Dancing and Neuroplasticity

Memories are consolidated through activity that occurs in the hippocampus in the brain. Short term memories are processed into long term memories. Now there is evidence that physical activity such as dancing and endurance training both increase the volume of the hippocampus.

That is right, movement impacts cognition… and memory. A recent systemic review of the literature on dance, memory, and neuroplasticity found:

Structural changes included increased hippocampal volume, gray matter volume in the left precentral and parahippocampal gyrus, and white matter integrity. Functional changes included alterations in cognitive function such as significant improvement in memory, attention, body balance, psychosocial parameters and altered peripheral neurotrophic factor. Based on the evidence, dance practice integrates brain areas to improve neuroplasticity.

Teixeira-Machado, L., Arida, R., & de Jesus Mari, J. (2019). Dance for neuroplasticity: A descriptive systematic review. Neuroscience & Biobehavioral Reviews96, 232-240. doi:10.1016/j.neubiorev.2018.12.010

When I briefly covered the topic of aging and memory in a post a couple days ago I mentioned how repetitive activation of a memory can make its recall easier or more rapid in subsequent recall. The recent work with dance, and endurance training, both involve learning new behavior governed by rules of action or patterned movements in a way that would also involve hippocampus and amygdala signaling that creates a new memory strengthened through the repeated storage and retrieval of the memory of the pattern of action.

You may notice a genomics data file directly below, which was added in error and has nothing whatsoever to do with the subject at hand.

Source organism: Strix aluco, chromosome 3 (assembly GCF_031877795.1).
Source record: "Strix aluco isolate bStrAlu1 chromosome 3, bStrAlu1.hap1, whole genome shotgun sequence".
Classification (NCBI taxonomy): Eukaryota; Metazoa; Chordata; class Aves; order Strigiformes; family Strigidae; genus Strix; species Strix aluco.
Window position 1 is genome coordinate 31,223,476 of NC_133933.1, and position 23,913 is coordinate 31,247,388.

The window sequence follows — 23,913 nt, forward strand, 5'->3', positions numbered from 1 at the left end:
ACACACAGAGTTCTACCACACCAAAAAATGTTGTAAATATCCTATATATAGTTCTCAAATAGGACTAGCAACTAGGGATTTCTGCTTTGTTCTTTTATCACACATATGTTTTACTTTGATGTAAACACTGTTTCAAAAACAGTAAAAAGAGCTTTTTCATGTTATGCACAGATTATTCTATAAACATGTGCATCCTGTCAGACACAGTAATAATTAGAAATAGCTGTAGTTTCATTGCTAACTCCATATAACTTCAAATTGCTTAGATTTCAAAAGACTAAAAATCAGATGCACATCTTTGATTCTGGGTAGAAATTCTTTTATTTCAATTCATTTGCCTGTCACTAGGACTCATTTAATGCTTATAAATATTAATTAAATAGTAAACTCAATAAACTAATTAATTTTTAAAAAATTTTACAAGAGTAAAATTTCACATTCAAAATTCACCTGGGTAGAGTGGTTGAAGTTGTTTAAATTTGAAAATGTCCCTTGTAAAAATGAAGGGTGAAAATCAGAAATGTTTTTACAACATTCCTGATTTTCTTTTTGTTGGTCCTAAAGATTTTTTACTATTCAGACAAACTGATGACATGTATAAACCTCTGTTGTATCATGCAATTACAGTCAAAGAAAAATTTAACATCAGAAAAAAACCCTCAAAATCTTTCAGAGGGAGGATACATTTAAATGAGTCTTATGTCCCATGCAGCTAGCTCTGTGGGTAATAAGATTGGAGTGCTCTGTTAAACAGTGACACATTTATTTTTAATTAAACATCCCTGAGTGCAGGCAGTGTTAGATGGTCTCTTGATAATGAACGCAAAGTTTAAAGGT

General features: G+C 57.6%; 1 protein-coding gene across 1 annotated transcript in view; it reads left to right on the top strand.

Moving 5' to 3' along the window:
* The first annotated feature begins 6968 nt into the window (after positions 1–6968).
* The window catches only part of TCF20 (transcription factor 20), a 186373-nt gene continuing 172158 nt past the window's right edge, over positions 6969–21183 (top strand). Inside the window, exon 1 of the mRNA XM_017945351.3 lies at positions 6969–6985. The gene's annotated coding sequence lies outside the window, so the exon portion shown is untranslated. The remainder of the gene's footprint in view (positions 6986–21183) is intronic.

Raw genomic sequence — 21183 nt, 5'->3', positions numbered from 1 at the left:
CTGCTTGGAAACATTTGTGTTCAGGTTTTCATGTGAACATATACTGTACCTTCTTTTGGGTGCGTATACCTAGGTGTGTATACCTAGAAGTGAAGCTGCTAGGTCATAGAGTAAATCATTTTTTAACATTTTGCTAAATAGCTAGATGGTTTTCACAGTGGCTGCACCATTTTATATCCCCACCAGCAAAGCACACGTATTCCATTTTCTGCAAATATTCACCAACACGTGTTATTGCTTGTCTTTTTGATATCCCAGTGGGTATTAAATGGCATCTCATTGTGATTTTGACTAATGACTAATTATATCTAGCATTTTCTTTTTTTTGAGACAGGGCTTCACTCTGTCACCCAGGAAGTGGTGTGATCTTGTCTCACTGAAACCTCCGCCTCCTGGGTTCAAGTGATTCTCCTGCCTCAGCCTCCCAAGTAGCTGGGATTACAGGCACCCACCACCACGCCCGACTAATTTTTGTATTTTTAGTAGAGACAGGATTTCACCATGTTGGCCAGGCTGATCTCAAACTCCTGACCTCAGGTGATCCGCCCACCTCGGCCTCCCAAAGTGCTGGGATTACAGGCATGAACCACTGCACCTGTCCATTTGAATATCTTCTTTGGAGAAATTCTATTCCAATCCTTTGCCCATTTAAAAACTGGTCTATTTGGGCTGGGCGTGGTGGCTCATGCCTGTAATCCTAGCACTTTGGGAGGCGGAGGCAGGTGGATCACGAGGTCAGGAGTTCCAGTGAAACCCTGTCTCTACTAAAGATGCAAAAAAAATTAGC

The mechanisms are not well understood but patterned learning combined with physical action repetition over time seems to help the development of new neural connections that then allow the involved sections of the brain to increase in size and results in better function and recall.

At this point much more work is called for but it seems that the increased blood flow caused by exercise is not all that is at work in the memory improvement, and awareness of body position in space.

Older couple dancing in Golden Gate Park Sanfrancisco.

This research was not conducted on people with severe memory problems or dementia, but with individuals showing memory changes considered normal over time.

It seems that if you want to exercise your brain when you exercise your body, you may want to consider dancing. I wonder if Tai Chi and similar patterned movements might also help. It is a very promising avenue of research.

References consulted:

Maroun, M., & Wagner, S. (2016). Oxytocin and Memory of Emotional Stimuli: Some Dance to Remember, Some Dance to Forget. Biological Psychiatry79(3), 203-212. doi:10.1016/j.biopsych.2015.07.016

Zhu, Y., Wu, H., Qi, M., Wang, S., Zhang, Q., & Zhou, L. et al. (2018). Effects of a specially designed aerobic dance routine on mild cognitive impairment. Clinical Interventions In AgingVolume 13, 1691-1700. doi:10.2147/cia.s163067

Devenney, K., Sanders, M., Lawlor, B., Olde Rikkert, M., & Schneider, S. (2017). The effects of an extensive exercise programme on the progression of Mild Cognitive Impairment (MCI): study protocol for a randomised controlled trial. BMC Geriatrics17(1). doi:10.1186/s12877-017-0457-9